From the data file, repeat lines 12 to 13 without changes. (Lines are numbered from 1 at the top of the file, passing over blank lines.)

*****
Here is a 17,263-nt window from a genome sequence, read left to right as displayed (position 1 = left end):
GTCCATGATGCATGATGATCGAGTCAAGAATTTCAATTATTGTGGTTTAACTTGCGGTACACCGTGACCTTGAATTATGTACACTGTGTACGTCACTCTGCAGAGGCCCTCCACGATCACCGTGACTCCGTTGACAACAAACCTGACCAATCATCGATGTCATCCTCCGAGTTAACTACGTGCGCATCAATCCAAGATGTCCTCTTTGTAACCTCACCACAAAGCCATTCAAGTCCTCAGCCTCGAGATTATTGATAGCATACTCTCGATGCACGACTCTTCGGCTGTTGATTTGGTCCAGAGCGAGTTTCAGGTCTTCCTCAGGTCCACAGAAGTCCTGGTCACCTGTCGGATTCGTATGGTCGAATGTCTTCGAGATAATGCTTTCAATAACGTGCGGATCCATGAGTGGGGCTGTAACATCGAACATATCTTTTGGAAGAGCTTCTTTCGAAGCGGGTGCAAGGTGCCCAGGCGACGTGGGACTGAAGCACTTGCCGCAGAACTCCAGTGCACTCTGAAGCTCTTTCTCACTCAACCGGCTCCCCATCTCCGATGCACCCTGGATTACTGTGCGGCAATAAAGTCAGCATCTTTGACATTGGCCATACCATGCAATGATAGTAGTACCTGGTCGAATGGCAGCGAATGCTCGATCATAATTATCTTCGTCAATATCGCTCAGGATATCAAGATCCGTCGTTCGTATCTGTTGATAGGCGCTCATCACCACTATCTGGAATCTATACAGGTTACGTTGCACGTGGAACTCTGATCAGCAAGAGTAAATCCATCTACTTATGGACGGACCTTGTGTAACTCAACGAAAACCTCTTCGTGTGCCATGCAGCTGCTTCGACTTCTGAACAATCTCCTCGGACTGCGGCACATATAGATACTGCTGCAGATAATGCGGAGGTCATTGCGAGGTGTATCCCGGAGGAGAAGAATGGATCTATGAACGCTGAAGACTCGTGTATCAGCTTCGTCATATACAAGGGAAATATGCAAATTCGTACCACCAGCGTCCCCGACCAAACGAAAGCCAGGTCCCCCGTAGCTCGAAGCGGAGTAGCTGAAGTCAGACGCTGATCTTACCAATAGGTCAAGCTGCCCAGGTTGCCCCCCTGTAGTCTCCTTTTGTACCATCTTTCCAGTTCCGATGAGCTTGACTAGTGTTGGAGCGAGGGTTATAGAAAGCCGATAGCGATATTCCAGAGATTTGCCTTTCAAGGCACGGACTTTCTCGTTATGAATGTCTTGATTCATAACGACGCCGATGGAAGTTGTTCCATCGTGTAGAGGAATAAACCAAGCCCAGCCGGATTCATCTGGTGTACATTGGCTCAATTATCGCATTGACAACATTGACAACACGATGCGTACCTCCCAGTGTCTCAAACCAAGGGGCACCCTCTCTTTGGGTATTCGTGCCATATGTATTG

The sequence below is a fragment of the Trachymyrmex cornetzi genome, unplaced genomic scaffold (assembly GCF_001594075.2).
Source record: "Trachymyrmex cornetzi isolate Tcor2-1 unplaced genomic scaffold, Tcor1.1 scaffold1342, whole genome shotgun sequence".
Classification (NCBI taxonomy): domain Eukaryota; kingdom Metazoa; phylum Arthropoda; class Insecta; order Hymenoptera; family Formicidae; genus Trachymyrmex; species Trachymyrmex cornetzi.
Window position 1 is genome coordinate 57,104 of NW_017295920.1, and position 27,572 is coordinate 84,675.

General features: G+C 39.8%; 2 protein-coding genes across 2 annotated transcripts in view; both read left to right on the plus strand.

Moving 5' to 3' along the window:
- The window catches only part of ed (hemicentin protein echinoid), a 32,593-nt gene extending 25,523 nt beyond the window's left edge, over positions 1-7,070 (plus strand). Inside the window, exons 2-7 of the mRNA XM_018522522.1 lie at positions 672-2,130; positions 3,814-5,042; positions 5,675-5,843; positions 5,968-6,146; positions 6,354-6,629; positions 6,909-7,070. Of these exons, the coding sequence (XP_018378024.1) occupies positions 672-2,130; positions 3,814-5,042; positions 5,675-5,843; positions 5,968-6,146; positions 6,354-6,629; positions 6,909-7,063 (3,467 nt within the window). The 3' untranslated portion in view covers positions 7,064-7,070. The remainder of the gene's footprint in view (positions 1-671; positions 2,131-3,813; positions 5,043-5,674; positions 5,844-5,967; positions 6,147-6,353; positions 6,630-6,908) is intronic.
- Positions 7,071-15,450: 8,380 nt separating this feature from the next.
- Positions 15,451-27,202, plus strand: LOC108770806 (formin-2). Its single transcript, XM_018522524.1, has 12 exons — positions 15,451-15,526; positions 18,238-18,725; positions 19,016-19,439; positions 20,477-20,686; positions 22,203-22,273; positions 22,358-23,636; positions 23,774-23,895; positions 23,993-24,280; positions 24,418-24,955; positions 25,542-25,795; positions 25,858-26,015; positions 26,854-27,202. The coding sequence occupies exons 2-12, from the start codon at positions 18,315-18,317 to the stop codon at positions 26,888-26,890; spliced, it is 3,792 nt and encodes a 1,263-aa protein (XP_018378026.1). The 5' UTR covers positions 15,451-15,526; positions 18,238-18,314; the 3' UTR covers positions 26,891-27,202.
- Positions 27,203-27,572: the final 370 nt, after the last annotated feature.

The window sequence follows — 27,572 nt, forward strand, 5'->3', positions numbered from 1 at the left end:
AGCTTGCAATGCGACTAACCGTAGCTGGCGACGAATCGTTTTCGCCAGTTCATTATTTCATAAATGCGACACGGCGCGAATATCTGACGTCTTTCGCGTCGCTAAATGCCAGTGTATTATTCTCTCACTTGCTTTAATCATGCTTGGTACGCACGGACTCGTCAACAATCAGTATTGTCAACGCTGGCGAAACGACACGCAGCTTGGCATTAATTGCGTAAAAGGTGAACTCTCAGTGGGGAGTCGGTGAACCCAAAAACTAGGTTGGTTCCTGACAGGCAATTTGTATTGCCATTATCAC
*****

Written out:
- Positions 27,203-27,572: the final 370 nt, after the last annotated feature.

The window sequence follows — 27,572 nt, forward strand, 5'->3', positions numbered from 1 at the left end: